On April 14, 2021, our Health Promotion Clinical Director Dr. Leah Ederer hosted a webinar with the SOWI community to help them learn more about the COVID-19 vaccine.
27 knowledge-seeking attendees learned a variety of information like how to prevent getting COVID-19, what the symptoms of the virus are, and how important the vaccine is in keeping people safe.
“I would recommend this vaccine to everyone regardless of their medical history or reaction to prior vaccines.” – Dr. Leah Ederer, Health Promotion Clinical Director
The athletes and other participants also posed great questions for Dr. Ederer, and some who had already received the vaccine even shared their own experiences with it. “I was very happy with the athletes’ engagement and I think they asked very good and interesting questions,” Dr. Ederer said.
COVID-19 and people with disabilities
According to the CDC, people with disabilities have a greater risk of severe illness from COVID-19, especially if they are overweight or have underlying conditions like diabetes or heart disease. People with intellectual disabilities are three times more likely to die from the virus than people without intellectual disabilities.
In light of all of this, Dr. Ederer is hopeful that reluctant athletes might reconsider the vaccine.
We, Not Me
“My goal is to have changed at least one person’s mind so they get vaccinated to protect themselves and their community,” Dr. Ederer said. “I hope I communicated the ‘We, Not Me’ philosophy of helping each other.”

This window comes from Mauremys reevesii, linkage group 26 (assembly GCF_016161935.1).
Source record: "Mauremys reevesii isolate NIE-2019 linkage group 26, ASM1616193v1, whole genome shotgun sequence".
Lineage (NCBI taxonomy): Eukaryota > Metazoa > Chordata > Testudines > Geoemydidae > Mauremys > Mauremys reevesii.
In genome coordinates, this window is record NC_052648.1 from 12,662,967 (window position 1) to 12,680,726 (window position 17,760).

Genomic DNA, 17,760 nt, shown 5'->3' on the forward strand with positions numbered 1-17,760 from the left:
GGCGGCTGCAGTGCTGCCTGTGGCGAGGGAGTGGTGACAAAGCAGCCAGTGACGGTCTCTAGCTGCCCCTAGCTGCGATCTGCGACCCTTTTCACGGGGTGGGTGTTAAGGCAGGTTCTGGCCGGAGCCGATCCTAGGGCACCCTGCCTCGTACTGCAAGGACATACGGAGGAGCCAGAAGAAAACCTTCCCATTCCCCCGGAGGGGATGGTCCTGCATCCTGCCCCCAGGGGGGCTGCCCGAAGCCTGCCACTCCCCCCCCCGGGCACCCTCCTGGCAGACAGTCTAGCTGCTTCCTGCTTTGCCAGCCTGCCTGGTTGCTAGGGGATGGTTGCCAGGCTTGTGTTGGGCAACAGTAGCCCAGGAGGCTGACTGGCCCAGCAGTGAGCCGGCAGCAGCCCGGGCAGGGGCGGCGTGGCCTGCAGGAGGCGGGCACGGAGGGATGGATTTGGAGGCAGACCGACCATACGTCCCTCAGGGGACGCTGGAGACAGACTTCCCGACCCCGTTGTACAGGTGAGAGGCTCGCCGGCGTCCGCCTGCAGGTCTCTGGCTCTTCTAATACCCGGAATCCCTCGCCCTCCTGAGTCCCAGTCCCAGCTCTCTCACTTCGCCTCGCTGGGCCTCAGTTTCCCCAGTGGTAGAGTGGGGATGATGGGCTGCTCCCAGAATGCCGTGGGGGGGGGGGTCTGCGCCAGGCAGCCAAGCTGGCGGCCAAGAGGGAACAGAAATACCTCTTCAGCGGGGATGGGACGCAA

Part of achieving that goal for Dr. Ederer was combatting misinformation about the vaccine, including misconceptions about lingering side effects.
“There is a lot of concern about what the long-term side effects from the vaccine will be. Based on everything we know from all of the past vaccines, COVID and otherwise, side effects happen in the first six weeks,” Dr. Ederer said. “It would be VERY rare for someone to develop symptoms after six weeks that can be correlated to a vaccine.”
Several athletes supported this idea during the webinar by sharing their own positive experiences with the vaccine and relaying the limited side effects they encountered. “The vaccine that I had, I didn’t have any problems with it. I just had maybe a little stiffness with it for about the first hour or so and then it went away. So that’s a good thing,” one athlete shared during the webinar.
The vaccine is for everyone
Ultimately, Dr. Ederer is hopeful that her presentation and the sharing of stories by athletes increases confidence that the vaccine is for everyone.
“Sometimes there are questions about if the vaccine would be okay for a certain individual or someone with certain symptoms or a specific disorder or disease,” Dr. Ederer said. “I would recommend this vaccine to everyone regardless of their medical history or reaction to prior vaccines.”